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Saturday, October 1, 2016

Galway ship the Brig St. John sinks off the coast of Cohasset, killing most of the passengers, in October 1849

On the morning of Sunday, October 7, 1849, the Brig St. John sank off the coast of Cohasset, pushed to the brink by a severe nor-easter that rocked the boat for hours before it sank.   

On board were 127 passengers from Ireland, along with sixteen sailors.  The majority of passengers were poor Irish immigrants fleeing the famine,

Writer Henry David Thoreau heard about the wreck and traveled from Concord to witness the aftermath. He wrote about it in his book, Cape Cod

"We found many Irish in the cars going to identify bodies and to sympathize with the survivors, and also to attend the funeral which was to take place in the afternoon," Thoreau wrote.  "When we arrived at Cohasset, it appeared that nearly all the passengers were bound for the beach, which was about a mile distant, and many other persons were flocking in from the neighboring country."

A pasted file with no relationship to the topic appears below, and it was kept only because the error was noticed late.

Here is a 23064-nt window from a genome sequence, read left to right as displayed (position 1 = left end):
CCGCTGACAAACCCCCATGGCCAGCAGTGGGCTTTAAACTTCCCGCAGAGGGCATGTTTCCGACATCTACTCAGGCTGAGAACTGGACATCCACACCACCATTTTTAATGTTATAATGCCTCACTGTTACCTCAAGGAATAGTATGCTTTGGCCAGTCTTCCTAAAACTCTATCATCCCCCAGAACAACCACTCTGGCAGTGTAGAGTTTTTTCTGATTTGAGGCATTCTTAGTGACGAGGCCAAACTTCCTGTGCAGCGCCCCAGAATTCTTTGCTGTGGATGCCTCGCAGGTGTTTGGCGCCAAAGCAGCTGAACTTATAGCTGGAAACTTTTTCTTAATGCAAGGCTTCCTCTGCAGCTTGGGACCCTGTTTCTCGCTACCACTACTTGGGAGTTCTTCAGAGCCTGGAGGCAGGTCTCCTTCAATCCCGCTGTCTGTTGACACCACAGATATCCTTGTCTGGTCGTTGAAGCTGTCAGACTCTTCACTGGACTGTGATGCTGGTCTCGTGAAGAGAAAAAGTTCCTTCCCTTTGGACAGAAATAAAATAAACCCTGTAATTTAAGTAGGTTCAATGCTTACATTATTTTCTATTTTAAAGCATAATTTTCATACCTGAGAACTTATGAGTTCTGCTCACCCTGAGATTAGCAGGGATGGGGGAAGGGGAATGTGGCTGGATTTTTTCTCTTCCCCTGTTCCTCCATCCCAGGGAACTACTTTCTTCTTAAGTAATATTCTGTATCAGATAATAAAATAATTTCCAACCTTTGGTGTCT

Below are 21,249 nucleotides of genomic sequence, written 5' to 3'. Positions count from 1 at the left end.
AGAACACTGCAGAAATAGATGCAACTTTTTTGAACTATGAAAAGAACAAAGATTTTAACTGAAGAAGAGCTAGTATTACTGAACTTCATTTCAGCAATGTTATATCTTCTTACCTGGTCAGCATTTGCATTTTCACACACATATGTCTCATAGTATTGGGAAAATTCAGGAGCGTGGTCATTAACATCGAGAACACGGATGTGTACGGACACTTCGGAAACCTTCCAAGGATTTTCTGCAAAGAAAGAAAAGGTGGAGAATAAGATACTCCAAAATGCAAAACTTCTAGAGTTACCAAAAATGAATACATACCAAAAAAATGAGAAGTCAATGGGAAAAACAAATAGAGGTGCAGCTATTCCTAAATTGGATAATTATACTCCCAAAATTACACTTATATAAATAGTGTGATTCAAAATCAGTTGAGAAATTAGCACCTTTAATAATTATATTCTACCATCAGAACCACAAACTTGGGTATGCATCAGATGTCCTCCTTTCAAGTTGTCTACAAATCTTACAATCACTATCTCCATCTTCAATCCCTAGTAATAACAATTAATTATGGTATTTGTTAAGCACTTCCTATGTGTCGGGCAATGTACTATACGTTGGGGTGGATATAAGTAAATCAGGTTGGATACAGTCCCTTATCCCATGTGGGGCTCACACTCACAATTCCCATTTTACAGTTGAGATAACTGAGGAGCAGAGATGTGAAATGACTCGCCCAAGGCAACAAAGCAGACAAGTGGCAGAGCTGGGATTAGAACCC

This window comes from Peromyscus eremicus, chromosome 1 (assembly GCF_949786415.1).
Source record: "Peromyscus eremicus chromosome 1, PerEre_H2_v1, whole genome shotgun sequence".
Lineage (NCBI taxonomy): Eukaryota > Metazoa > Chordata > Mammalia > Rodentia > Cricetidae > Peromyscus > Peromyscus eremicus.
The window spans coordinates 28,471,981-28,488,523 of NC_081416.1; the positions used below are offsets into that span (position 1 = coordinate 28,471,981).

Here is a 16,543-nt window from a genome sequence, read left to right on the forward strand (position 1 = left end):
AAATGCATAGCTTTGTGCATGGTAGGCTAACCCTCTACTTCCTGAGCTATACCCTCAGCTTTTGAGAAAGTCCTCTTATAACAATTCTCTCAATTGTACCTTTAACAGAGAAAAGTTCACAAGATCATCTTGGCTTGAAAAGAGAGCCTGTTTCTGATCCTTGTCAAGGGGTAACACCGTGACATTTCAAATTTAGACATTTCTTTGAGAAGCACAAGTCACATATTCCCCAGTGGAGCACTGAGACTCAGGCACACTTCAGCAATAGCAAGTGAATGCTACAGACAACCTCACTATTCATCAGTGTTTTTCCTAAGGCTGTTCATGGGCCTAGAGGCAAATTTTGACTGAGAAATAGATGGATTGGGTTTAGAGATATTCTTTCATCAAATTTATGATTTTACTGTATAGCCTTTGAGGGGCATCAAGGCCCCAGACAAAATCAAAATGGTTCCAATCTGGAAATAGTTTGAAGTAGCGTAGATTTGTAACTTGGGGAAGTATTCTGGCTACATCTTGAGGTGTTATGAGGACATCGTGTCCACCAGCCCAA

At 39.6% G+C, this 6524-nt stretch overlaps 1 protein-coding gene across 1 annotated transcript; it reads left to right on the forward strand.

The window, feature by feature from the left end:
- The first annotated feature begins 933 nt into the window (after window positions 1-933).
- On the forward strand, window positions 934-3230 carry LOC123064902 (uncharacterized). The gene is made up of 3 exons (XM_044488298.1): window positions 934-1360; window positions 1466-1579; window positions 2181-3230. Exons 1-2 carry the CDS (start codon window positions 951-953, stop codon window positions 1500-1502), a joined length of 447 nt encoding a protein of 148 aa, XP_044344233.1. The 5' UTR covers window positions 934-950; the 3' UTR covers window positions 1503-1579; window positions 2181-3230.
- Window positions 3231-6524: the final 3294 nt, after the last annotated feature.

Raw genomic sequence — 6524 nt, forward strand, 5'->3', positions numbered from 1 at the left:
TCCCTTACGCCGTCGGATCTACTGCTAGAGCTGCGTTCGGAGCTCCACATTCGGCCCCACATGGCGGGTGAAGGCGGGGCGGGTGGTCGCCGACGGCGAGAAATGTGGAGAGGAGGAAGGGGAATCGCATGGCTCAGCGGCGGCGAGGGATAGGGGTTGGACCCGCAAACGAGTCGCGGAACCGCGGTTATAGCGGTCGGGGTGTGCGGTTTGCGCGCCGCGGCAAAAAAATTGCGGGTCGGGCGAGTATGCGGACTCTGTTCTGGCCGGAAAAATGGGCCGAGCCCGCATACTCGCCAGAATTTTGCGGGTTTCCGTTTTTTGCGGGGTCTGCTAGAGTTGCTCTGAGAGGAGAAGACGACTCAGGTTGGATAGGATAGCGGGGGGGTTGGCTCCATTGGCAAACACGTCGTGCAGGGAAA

Only 9 crew members and 11 passengers survived, according to reports. Most of the others drowned at sea,except for 45 bodies that were washed ashore.   They were never identified and were buried in a mass grave.

On May 30, 1914 the Ancient Order of Hibernians erected a 19 foot Celtic Cross in the town's Central Cemetery to pay homage to the deceased. Governor David I. Walsh gave the oratory before several thousand onlookers.

"Love of the dead is one of the kindest traits of the Irish character; the memories of the dead are kept green and fragrant, and custom has been sanctified by religion," Walsh said.  "This memorial erected here upon the round-bound coast to those exiles cast upon the shore is evidence that the hearts of the American Irish are still true to the kindly and reverent traditions of the race."

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